The trial relating to Harvard heavily featured testimony of longtime Harvard Dean of Admissions and Financial Aid William Fitzsimmons, who was questioned about the university’s preferential treatment of wealthy applicants. Fitzsimmons would regularly meet with Development Office employees at the university, demonstrating the donation-driven admissions policy Fitzsimmons said was “important for the long-term strength” of Harvard. One can expect similar policies are in place at other elite universities.
The investigation into Harvard’s activities expose certain truths about the relationship between higher education, wealth and politics in America. In certain respects, the institutions operate as financial institutions first and educational facilities second. With its $36.4 billion endowment, Harvard could afford free tuition and board to over 600,000 students for a year.
There are a number of interrelated processes at play here. On one hand, the cases involving Harvard and Yale illuminate the reactionary and antidemocratic nature of affirmative action, which seeks to pit minority youth against white youth for a limited number of positions. This conflict becomes particularly acute at those institutions, like Harvard, Yale, and other elite American universities, where a degree is treated as virtual admission ticket to the upper class.
At these elite colleges, “legacy” admission preferences offered to the children of alumni exacerbate the conflict for positions by reducing the number of admissions for non-legacy students of all races. At Harvard, about 30 percent of legacy applicants are offered admission, which is roughly five times the rate at which all other applications are accepted. Unsurprisingly, children of Harvard alumni are more likely to be wealthy and less likely to be minorities.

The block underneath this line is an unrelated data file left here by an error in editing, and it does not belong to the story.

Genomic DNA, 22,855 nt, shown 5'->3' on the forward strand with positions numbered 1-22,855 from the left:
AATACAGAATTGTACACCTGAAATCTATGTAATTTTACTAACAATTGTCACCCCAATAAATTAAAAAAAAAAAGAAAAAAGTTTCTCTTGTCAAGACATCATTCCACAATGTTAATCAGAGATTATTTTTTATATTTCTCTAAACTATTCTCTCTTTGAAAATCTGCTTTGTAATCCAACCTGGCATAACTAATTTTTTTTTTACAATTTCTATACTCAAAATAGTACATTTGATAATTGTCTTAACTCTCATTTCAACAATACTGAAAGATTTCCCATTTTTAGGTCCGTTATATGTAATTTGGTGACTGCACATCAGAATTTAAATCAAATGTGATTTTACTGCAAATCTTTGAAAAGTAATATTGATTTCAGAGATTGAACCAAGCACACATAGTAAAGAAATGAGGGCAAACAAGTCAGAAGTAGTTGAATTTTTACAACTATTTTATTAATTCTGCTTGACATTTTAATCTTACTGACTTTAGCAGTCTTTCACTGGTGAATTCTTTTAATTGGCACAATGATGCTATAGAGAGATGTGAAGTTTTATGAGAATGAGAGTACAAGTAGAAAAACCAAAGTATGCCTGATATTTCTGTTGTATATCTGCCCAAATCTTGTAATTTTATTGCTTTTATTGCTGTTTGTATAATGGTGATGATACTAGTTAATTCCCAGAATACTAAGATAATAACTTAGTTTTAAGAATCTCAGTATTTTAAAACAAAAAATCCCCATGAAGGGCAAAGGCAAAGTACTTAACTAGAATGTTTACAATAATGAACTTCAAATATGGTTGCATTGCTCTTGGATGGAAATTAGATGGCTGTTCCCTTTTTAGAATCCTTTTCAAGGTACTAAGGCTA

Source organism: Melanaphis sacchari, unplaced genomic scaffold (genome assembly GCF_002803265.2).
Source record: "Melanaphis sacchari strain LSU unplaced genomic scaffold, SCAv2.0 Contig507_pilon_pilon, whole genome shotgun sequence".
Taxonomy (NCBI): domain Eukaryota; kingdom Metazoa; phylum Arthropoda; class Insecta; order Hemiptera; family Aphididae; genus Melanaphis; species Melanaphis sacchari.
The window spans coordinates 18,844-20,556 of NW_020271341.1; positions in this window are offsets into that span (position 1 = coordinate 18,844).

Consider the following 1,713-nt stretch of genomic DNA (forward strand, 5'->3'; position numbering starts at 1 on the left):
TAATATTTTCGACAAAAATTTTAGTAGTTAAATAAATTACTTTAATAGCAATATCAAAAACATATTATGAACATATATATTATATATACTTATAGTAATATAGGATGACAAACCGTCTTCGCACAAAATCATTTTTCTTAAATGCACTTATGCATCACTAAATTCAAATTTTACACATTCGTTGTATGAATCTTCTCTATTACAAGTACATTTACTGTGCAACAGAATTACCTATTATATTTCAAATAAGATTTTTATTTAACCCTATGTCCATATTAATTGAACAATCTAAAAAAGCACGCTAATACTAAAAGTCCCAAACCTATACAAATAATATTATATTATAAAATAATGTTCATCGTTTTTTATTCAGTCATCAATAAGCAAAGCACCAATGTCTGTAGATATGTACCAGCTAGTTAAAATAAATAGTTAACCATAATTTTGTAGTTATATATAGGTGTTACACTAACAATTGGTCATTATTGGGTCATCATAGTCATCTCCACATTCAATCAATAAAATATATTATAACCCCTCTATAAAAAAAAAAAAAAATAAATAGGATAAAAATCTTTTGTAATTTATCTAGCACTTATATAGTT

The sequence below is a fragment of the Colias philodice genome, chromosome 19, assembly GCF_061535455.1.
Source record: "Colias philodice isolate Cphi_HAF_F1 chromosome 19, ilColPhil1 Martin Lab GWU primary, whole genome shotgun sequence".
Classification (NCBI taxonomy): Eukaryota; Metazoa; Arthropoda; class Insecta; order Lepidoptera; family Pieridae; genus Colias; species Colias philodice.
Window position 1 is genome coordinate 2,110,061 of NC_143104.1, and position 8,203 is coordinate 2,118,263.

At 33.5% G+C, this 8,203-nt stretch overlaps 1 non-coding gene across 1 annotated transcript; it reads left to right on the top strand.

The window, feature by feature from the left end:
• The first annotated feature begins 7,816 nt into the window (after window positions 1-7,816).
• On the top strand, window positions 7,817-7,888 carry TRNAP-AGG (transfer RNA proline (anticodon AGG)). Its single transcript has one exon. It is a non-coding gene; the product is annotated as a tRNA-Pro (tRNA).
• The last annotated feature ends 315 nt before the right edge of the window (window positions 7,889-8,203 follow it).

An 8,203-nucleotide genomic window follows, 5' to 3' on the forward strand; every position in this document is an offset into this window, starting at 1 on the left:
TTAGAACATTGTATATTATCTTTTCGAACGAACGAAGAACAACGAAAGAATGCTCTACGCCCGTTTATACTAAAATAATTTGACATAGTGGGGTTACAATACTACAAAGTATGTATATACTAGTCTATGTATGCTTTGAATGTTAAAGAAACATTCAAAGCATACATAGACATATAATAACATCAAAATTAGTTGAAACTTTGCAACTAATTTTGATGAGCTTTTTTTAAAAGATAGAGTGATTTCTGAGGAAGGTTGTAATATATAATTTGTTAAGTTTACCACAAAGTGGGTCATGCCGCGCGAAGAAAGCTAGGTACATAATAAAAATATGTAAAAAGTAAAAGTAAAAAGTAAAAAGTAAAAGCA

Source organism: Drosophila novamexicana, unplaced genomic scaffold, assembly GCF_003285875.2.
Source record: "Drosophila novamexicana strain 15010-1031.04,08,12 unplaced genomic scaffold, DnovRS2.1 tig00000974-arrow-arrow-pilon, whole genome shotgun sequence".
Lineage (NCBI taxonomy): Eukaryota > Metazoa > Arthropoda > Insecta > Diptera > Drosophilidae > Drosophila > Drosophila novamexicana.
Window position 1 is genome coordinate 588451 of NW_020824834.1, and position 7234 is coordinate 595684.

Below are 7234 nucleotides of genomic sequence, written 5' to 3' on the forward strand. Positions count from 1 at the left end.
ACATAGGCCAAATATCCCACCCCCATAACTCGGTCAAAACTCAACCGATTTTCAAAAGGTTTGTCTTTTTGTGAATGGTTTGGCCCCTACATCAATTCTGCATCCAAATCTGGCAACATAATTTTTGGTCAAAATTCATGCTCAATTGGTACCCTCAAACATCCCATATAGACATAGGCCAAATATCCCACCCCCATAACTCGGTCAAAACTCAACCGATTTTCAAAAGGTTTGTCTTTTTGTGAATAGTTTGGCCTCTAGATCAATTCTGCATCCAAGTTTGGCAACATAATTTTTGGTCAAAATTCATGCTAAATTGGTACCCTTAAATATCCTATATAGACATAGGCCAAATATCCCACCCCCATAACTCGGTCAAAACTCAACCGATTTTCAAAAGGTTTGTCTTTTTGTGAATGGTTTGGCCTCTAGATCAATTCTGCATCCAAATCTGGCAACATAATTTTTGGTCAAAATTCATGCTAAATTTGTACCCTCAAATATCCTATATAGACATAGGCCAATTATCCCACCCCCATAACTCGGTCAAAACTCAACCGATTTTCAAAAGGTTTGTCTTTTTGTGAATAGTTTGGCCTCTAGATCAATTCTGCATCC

But these institutions also reserve positions for the affluent minority children as well. The racial quotas in place are the result of a policy adamantly pushed by the Democratic Party and minority sections of the upper-middle class. Understanding that elite schools act less as institutions of higher education than gatekeepers to high positions in bourgeois society, these layers squabble for access. They feel that privileged minorities should have the same right to extract wealth from the populace as those already entrenched in the upper echelons of society.
The Trump administration’s decision to intervene in this conflict is for its own ultra-reactionary purposes. This is a president who declared COVID-19 the “Chinese virus” and an administration which regards foreign students from China as a mass of Beijing spies. This makes them an unlikely ally for Asian American students denied admission to Ivy League schools. Here the fascistic right makes use of the Democrats’ obsession with race for their own reactionary—and brazenly racist—purposes.
Studies show that the best method for increasing minority enrollment—and meeting the purported educational goal of racial diversity—is the elimination of “legacy” admission preferences offered to children of alumni.
A number of universities, including Texas A&M University, the University of Georgia, and the entire University of California system (which includes Berkeley and Cal-Tech), greatly increased their student bodies’ ethnic diversity by ending both legacy preferences as well as racial preferences.